Path DependencyPath dependency is based on the concept that a few minor shocks or a small initial advantage can alter the course of history. Page (2006) defines path dependency as the casual relevance of preceding events in some type of temporal sequence. It is founded on the view that the events that occur at a prior period of time and the sequence at which those events happen have an influence on how the subsequent events occur in a society’s history. Therefore, this means that what happens today is influenced or depends on what happened in the past.
According to Meyer (2010), path dependency means that occurrences and events that happened in the past determine what will happen in the future. It is based on the opinion that happenings that occurred at an earlier point in time would affect the sequence of events that will occur afterwards. Therefore, in path dependency, history plays an important role in determining what will happen in future. Pierson (2009) affirms that what happened in previous times will affect the potential outcomes and the sequence of occurrences at a later period in time.
In simple terms, path dependency means that future and current decisions, actions and states depend on the path undertaken by the previous states, decisions and actions. Path dependency is concerned with the process in which dynamic events which are characterized by positive feedbacks create various possible outcomes by relying on the specific cycle in which proceedings happen. Pierson (2009) emphasizes that critical occurrences in the historical progressions lead to creation of path dependency and this causes events to occur in a predetermined order.
This makes the concept of path dependency to be dynamic due to the fact that historical events cannot be reversed. Page (2006) observes that path dependence plays an important role in assisting individuals to identify conditions that are essential and sufficient for past outcomes and choices to affect the present occurrences. Path dependency is commonly observed in investment returns, positive feedbacks and in self-reinforcement as well as in making choices. Effect of Path Dependency in Australian Public TransportAccording to Newton (2011) Australian cities have experienced continued growth hence increase in population.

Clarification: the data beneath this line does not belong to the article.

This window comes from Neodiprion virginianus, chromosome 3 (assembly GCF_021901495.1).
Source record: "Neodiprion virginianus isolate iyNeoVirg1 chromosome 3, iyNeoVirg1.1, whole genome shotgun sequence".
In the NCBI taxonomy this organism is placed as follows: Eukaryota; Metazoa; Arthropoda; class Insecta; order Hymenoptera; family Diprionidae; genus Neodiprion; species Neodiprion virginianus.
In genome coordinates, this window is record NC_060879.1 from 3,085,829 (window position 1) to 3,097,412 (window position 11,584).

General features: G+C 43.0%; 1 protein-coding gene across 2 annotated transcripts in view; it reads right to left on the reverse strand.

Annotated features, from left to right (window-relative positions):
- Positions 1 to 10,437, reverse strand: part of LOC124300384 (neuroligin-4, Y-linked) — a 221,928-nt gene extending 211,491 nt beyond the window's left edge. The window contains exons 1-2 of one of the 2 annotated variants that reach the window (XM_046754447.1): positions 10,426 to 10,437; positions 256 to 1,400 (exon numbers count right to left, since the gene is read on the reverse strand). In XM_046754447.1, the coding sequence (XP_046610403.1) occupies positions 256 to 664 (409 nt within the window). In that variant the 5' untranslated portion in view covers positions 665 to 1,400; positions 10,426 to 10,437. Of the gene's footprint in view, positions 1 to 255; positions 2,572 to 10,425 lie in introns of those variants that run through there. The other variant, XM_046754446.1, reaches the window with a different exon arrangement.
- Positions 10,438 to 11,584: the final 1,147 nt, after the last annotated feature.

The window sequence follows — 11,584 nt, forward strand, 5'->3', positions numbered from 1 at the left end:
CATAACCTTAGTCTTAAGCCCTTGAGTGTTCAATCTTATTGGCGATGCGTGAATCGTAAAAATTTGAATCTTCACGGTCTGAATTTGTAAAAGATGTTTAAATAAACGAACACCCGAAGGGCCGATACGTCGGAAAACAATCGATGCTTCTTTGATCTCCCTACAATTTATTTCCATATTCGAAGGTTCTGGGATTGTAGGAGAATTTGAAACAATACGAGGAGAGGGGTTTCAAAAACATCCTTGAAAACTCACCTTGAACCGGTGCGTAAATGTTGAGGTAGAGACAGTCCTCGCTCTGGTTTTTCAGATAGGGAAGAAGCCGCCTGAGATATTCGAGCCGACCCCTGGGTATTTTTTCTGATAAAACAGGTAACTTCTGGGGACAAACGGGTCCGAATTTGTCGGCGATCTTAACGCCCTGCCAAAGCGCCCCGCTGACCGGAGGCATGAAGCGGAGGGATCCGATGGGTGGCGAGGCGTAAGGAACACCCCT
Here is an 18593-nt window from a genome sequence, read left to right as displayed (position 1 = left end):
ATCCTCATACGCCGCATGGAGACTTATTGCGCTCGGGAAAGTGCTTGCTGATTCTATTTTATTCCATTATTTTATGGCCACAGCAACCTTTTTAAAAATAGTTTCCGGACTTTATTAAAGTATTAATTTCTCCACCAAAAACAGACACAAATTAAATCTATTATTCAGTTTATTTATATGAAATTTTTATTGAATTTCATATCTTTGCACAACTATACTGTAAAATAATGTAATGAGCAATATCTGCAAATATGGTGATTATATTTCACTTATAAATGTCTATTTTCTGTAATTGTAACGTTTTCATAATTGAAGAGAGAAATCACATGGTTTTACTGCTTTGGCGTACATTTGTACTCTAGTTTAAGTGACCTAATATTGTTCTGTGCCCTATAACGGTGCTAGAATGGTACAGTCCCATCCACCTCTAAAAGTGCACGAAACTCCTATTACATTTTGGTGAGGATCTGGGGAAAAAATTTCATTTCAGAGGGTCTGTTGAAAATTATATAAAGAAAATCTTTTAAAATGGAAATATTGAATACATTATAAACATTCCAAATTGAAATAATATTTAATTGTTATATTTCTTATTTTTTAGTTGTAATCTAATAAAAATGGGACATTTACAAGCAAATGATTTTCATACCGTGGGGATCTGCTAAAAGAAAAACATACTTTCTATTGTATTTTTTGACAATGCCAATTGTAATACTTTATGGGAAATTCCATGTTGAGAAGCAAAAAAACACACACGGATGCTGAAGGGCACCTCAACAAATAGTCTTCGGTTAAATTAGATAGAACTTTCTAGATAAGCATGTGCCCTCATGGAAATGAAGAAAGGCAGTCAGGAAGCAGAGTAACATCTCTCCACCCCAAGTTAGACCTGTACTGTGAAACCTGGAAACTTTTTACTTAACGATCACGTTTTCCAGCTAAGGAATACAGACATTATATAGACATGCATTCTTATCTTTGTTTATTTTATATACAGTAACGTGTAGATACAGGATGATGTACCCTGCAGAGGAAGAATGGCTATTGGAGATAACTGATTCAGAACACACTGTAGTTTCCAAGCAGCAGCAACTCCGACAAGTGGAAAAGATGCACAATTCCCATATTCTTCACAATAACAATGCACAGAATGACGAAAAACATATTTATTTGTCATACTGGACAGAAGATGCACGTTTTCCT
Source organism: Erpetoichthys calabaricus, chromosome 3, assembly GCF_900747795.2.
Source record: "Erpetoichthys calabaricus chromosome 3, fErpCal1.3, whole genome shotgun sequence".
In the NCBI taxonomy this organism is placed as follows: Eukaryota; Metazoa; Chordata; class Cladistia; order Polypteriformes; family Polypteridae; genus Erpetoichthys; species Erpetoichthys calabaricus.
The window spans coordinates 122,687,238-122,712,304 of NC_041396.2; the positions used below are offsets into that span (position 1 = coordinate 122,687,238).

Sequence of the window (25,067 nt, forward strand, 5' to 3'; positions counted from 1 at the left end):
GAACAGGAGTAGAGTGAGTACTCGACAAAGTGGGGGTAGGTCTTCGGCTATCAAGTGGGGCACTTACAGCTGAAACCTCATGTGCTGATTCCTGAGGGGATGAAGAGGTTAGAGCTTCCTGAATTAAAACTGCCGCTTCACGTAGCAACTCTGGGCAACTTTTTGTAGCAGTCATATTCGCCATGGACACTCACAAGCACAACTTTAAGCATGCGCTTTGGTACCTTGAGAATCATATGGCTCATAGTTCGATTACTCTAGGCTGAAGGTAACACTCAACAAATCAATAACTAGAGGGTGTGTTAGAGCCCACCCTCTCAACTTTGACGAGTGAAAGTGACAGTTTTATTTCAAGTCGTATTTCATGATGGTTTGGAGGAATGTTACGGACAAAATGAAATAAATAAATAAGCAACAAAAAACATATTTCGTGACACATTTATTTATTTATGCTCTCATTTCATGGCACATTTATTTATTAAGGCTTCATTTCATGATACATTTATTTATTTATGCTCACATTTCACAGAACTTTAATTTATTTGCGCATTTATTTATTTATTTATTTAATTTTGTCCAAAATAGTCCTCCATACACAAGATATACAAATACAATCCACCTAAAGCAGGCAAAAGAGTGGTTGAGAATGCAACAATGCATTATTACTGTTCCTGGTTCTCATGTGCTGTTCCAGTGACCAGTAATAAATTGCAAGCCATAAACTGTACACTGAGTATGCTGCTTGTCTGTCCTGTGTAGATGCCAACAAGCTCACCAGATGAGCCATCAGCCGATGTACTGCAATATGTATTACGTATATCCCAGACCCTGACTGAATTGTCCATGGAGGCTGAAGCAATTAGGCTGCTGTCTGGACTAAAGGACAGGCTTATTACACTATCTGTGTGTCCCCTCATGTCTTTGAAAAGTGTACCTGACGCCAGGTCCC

This has in turn made the transport policies in Australia to be heavily dominated by expenditure on roads infrastructure at the expense of other forms of transport. This situation can thus be described as path dependence. Odgers and Low (2010) affirm that the transport infrastructure policies in Australia can best be described as path dependent. This is because the policies relating to public transport have continuously been biased towards expanding roads thereby making the other transport sectors to lag behind. Thus, the high investment in public transport in Australia cannot be justified by the fact that it provides economic benefit but rather due to path dependency.
Newton (2011) notes that the theory of path dependence hypothesizes that the production of commodities does not follow the normal logic that operates in the market whereby supply is dependent on demand. In this theory, chance events play a critical role in determining the kind of products that are produced and offered in the market. Furthermore, once the products produced gain establishment in the market, they are continuously supplied leading to path dependence.
Thus, the transport policies should normally be geared towards responding to consumer demand. However, the Australian public transport policies are formulated without following democratic logic in relation to responding to public demand. According to Odgers and Low (2010), chance events determine which policies are formulated in regard to public transport in Australia. Moreover, political systems in Australia provide incentives which promote these policies and at the same time to maintain established policy settings. Equilibrium is not achieved by increasing investment in one sector of the economy. This is because the law of diminishing returns states that increasing investment in one sector will lead to over decreasing returns in profits.
Therefore, increasing investment on roads does not lead to increased efficiency. This means that the expenditure on transport sector in Australia is path dependence because it cannot be justified economically. Major cities in Australia have thus become path dependent on car transport. Odgers and Low (2010) assert that the high investment in road infrastructure in Australia cannot be defended on the ground that it provides economic benefit. The public transport infrastructure projects in Australia have little rational calculation because they are politically driven hence making them to become path dependent.